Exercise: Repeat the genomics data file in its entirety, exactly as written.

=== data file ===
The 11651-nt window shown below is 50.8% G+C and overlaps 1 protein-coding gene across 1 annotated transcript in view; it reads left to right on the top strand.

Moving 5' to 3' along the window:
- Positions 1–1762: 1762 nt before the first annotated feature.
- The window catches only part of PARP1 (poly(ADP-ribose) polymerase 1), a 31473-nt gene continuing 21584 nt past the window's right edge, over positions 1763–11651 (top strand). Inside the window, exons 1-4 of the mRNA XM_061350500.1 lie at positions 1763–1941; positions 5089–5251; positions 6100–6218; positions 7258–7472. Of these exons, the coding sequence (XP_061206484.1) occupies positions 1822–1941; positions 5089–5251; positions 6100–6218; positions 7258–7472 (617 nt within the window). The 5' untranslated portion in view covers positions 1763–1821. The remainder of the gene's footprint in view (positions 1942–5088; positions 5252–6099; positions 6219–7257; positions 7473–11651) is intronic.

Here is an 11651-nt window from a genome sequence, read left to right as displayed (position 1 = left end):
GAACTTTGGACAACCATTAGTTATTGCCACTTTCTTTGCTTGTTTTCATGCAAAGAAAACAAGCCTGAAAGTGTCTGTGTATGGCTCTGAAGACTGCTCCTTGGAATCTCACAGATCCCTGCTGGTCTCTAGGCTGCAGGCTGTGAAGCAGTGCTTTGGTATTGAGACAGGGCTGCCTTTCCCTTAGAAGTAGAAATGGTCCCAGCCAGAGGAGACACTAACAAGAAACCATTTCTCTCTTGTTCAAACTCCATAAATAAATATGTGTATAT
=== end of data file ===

The 11651-nt window shown below is 50.8% G+C and overlaps 1 protein-coding gene across 1 annotated transcript in view; it reads left to right on the top strand.

Moving 5' to 3' along the window:
- Positions 1–1762: 1762 nt before the first annotated feature.
- The window catches only part of PARP1 (poly(ADP-ribose) polymerase 1), a 31473-nt gene continuing 21584 nt past the window's right edge, over positions 1763–11651 (top strand). Inside the window, exons 1-4 of the mRNA XM_061350500.1 lie at positions 1763–1941; positions 5089–5251; positions 6100–6218; positions 7258–7472. Of these exons, the coding sequence (XP_061206484.1) occupies positions 1822–1941; positions 5089–5251; positions 6100–6218; positions 7258–7472 (617 nt within the window). The 5' untranslated portion in view covers positions 1763–1821. The remainder of the gene's footprint in view (positions 1942–5088; positions 5252–6099; positions 6219–7257; positions 7473–11651) is intronic.

Here is an 11651-nt window from a genome sequence, read left to right as displayed (position 1 = left end):
GAACTTTGGACAACCATTAGTTATTGCCACTTTCTTTGCTTGTTTTCATGCAAAGAAAACAAGCCTGAAAGTGTCTGTGTATGGCTCTGAAGACTGCTCCTTGGAATCTCACAGATCCCTGCTGGTCTCTAGGCTGCAGGCTGTGAAGCAGTGCTTTGGTATTGAGACAGGGCTGCCTTTCCCTTAGAAGTAGAAATGGTCCCAGCCAGAGGAGACACTAACAAGAAACCATTTCTCTCTTGTTCAAACTCCATAAATAAATATGTGTATAT